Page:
May 9, 2010

Under the gables (3/10)

    I had walked several miles and the path had insidiously narrowed until I came to the sudden realization that it had become little more than an indistinct track. I wondered if the barber had led me astray? I discarded those thoughts as counter productive, irrational even. I doggedly stuck to the path, making haste trying to beat the swiftly deepening gloom around me to my destination. It was a race I was doomed to loose: the trees that bordered the path seemed to block the diminishing rays of the setting sun. Soon enough, I found that I had lost the path. I gritted my teeth to keep from as I stumbled in the pitch black forest worrying about falling into the lake that had to be somewhere nearby. I knew for a fact that there should have been stars and a sliver of moon above the trees to guide me on my way, but the leaves let no light in and locked me in oppressive blindness. Figuring I could only worsen my situation by wandering blind, I decided that the best course of action was for me to find a relatively comfortable tree to sleep against. I tripped a few times but quickly groped my way to an appropriate tree. Sitting against its trunk with my arms tucked into my jacket to fight off the chill, I let weariness overtake me.

    I slept thus for a few hours. I’m not sure what woke me, the crick in my neck, the pine needles pricking me through my pants, or something else altogether. I realized that the darkness I had experienced earlier must have been due to clouds because I could make out vague outlines of trees in the darkness. Everything was eerily quiet. Then, the death scream of some animal I couldn’t identify cut through the silence. I thought to myself that surely there were no predators in this forest large enough to threaten me, surely that was but the sound of a fox or a badger catching some small unfortunate furry mammal; but for all my reasoning, the sound had awakened a primal apprehension within me, or perhaps it was some sort of intuition. The scream seemed to have come from some ways off, and though I figured I was in no danger, I felt that I would not be able to fall asleep again.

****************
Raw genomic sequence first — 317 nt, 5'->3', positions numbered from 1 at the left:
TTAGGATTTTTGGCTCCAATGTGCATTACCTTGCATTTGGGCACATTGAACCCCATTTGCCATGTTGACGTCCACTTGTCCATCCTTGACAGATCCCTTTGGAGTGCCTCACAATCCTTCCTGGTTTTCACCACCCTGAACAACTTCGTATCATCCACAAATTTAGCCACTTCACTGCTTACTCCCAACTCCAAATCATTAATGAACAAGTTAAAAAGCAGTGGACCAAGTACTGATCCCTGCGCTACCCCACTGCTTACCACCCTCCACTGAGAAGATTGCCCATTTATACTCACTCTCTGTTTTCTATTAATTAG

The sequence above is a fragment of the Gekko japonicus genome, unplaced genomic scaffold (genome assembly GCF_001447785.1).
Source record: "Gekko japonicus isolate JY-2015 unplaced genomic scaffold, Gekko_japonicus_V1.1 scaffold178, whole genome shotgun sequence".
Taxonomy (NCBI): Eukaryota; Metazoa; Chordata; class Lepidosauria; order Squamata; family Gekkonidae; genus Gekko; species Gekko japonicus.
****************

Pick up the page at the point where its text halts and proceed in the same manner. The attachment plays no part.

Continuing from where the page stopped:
I was debating whether I should try to take advantage of the semi-darkness to find the path when I first heard it, the strange far off sound of piping notes… probably from some manner of flute-like instrument. The music was played in a scale I did not recognize, and though weird it was certainly, in its own peculiar way, beautiful. Where there’s music, there’s a musician, I thought to myself. I ran in the direction I judged the music to be coming from but soon discovered that it made no difference in which direction I ran: the music seemed to be coming from all around me. A trick of acoustics, the sounds echoing off of the trees, I told myself. I briefly considered calling out, but again some primal sense made me think better of it. Then the music stopped… There was utter silence for a few minutes and I imagined that the gloom deepened. I heard faint rustling in the trees above… More than the wind could account for surely, besides I felt no wind cooling the nervous sweat upon my face. Suddenly I was surrounded by the shrill sound of demented laughter. The shadows were filled with it, and it seemed to me that the laughter brimmed with inhuman malice. Gripped with fear I ran, ran blindly from the sounds that pursued me.